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Inherit the Wind

October 19, 2009

Kevin Spacey stars as the defence attorney in the theatrical rendition of the Scopes Monkey Trial, Inherit the Wind, and, I tell you, he has the time of his life playing this part! From the height of my seat C21 authority (that’s first row, as central as you can get with this play, and £12 for under 25s – delightful stroke of luck), I can testify to the electrifying power of his performance, and the smile he carries throughout the trial scenes, his character’s smile of course, but that I think shows some of his own delight.

Side by side with him in this titanic performance is David Troughton, just as excellent. A lot of the supporting cast was also very good: I was impressed by Mark Dexter as the Baltimore Suns mighty pen, and by Sidney Livingstone as a local farmer and member of the jury. I also liked the set, very deep and with movable parts, yet pleasantly simple. What really made it come to life was the amount of people on stage – apparently 41 between actors and extras, plus one monkey. Some critics (see here for a good summary of various reviews) thought that the number of people – and the singing involved – made Sir Trevor Nunn’s direction a little bit too musical-like. On the contrary I enjoyed the singing at the scene changes as it made the play slick and seamless and also added to the whole atmosphere of the piece. And as for there being a lot of people on the stage, it added great colour to the story: for instance, when the prosecution attorney launches himself in an angry tirade after the end of the trial, a little boy gets closer to the defendant, his school-teacher, but his mother grabs him by the shoulders, pulls him away and scolds him. The play is full of these little hidden scenes, which makes it great if you watch it with someone else, so you can compare notes at the end!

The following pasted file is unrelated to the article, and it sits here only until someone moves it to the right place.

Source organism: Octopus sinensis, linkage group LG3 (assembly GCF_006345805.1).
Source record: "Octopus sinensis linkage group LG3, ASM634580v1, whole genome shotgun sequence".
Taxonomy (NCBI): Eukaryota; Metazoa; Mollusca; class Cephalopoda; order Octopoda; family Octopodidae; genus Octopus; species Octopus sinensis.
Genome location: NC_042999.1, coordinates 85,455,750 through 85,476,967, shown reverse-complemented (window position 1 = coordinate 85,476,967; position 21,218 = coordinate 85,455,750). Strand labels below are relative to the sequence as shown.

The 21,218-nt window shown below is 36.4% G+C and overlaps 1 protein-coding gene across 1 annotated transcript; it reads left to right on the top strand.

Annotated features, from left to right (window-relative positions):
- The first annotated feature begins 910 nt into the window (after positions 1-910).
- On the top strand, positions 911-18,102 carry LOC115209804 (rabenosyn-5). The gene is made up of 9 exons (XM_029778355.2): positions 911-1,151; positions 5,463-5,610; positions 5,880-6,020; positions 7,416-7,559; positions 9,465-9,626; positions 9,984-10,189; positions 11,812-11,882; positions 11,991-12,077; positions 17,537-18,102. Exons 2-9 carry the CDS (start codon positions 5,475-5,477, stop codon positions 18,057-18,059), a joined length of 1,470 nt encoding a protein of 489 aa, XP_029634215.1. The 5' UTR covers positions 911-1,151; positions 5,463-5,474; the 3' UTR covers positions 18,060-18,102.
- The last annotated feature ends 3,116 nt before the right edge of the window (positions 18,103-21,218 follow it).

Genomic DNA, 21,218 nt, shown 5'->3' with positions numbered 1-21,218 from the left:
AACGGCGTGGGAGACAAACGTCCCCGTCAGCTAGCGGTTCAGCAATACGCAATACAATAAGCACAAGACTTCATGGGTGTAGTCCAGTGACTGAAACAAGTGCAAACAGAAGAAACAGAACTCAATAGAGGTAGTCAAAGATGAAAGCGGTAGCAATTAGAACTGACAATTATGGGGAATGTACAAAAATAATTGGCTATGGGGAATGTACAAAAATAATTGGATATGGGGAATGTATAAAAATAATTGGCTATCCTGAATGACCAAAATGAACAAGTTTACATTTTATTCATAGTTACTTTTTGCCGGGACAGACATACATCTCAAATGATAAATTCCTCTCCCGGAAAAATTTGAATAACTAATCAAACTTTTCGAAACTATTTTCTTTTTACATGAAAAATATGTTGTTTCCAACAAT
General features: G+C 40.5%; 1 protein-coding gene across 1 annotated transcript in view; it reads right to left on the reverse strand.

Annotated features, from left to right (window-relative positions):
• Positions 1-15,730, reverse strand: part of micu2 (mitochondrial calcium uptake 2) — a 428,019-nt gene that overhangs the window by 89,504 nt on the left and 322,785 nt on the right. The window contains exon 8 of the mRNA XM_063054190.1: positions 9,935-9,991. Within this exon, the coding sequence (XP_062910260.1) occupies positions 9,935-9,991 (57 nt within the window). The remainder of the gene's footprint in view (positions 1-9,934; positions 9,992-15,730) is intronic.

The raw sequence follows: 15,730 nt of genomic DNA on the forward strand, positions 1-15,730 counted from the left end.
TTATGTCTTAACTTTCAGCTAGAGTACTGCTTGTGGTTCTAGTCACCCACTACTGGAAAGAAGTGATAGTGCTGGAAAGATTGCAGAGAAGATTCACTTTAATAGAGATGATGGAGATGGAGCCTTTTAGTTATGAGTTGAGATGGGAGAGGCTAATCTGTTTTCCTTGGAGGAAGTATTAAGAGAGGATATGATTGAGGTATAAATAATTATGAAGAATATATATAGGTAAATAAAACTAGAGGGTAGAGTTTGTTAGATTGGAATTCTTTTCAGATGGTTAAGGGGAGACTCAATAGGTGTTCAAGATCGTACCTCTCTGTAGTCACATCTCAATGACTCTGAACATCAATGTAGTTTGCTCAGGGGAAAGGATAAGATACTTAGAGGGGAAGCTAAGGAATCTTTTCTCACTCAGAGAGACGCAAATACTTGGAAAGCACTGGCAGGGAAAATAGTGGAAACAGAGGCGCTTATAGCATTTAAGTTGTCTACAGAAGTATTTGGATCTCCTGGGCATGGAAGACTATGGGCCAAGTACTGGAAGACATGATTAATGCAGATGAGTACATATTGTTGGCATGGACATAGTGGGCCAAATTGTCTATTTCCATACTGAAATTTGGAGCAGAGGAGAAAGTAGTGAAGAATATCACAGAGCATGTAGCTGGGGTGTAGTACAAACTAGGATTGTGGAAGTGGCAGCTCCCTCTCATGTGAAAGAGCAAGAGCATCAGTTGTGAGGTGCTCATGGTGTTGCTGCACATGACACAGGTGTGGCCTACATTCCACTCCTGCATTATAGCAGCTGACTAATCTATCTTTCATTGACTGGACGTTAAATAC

I also found the theme particularly compelling. Not only it seems that almost one century later the debate about evolution and creationism in schooling is still alive in parts of the USA, but I found some resonances with the current situation in Italy and its debate about the teaching of Catholic education in public schools. And besides, a play about a man’s right to think for himself will always strike a chord, especially in today’s world of freedoms given and freedoms hidden from view.

‘Inherit the Wind’ is at the Old Vic until December 20th.

For further reading I suggest this review.

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